West stopped in his stride, choking with wrath. He had caught sight of Tom and was glaring at him. "You're here, eh? Sneaked home to try to square yourself with the old man, did ya?" The trail foreman turned to the uncle. "I wanta tell you he double-crossed you for fair, C.N. He's got a heluva nerve to come back here after playin' in with the police the way he done up there."
"I've heard something about that," the fur-trader admitted cautiously. "You told me Tom an' you didn't exactly gee."
"He'll never drive another bull-team for me again." West tacked to his pronouncement a curdling oath.
"We'll call that settled, then. You're through bull-whackin', Tom." There was a little twitch of whimsical mirth at the corners of the old man's mouth.
"Now you're shoutin, C.N. Threw me down from start to finish, he did. First off, when the breed girl busted the casks, he took her home 'stead of bringin' her to me. Then at old McRae's camp when I was defendin' myself, he jumped me too. My notion is from the way he acted that he let on to the red-coat where the cache was. Finally when I rode out to rescue him, he sided in with the other fellow. Hadn't been for him I'd never 'a' had this slug in my leg." The big smuggler spoke with extraordinary vehemence, spicing his speech liberally with sulphurous language.
The grizzled Yankee accepted the foreman's attitude with a wave of the hand that dismissed any counterargument. But there was an ironic gleam in his eye.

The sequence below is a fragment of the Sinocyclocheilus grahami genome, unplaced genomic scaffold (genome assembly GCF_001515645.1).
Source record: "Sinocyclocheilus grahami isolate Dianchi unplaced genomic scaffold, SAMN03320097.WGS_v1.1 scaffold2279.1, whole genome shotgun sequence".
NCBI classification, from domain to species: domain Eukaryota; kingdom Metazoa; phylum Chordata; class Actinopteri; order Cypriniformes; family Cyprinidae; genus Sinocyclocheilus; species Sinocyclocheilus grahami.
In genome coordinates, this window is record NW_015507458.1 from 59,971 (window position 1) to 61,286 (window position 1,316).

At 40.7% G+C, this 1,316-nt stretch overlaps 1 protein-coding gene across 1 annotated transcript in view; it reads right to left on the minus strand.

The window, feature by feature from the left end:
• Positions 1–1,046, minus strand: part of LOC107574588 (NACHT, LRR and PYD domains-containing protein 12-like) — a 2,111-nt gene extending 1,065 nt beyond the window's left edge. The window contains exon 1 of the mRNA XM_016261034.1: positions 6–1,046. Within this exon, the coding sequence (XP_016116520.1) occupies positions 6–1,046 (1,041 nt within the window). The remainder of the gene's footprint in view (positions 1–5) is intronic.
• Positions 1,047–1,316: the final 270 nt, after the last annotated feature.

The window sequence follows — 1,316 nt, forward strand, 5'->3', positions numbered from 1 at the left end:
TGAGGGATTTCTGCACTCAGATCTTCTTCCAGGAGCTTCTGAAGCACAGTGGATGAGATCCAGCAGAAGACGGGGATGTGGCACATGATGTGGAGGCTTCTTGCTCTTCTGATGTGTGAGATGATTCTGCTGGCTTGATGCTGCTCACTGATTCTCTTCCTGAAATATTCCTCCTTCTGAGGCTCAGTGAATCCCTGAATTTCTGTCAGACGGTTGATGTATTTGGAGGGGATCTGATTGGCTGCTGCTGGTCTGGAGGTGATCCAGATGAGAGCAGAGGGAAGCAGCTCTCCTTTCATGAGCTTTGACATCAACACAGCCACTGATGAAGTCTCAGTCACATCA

"'Nough said, West. If you're that sot on it, the boy quits the company pay-roll as an employee right now. I won't have him annoyin' you another hour. He becomes a member of the firm to-day."
The big bully's jaw sagged. He stared at his lean employer as though a small bomb had exploded at his feet and numbed his brains. But he was no more surprised than Tom, whose wooden face was expressionless.
"Goddlemighty! Ain't I jus' been tellin' you how he wrecked the whole show--how he sold out to that bunch of spies the Canadian Gov'ment has done sent up there?" exploded West.
"Oh, I don't guess he did that," Morse, Senior, said lightly. "We got to remember that times are changin', West. Law's comin' into the country an' we old-timers oughta meet it halfway with the glad hand. You can't buck the Union Jack any more than you could Uncle Sam. I figure I've sent my last shipment of liquor across the line."
"Scared, are you?" sneered the trail boss.
"Maybe I am. Reckon I'm too old to play the smuggler's game. And I've got a hankerin' for respectability--want the firm to stand well with the new settlers. Legitimate business from now on. That's our motto, boys."
"What church you been j'inin', C.N.?"
"Well, maybe it'll come to that too. Think I'd make a good deacon?" the merchant asked amiably, untwining his legs and rising to stretch.
West slammed a big fist on the table so that the inkwell and the pens jumped. "All I got to say is that this new Sunday-school outfit you aim to run won't have no use for a he-man. I'm quittin' you right now."
The foreman made the threat as a bluff. He was the most surprised man in Montana when his employer called it quietly, speaking still in the slow, nasal voice of perfect good-nature.
"Maybe you're right, West. That's for you to say, of course. You know your own business best. Figure out your time an' I'll have Benson write you a check. Hope you find a good job."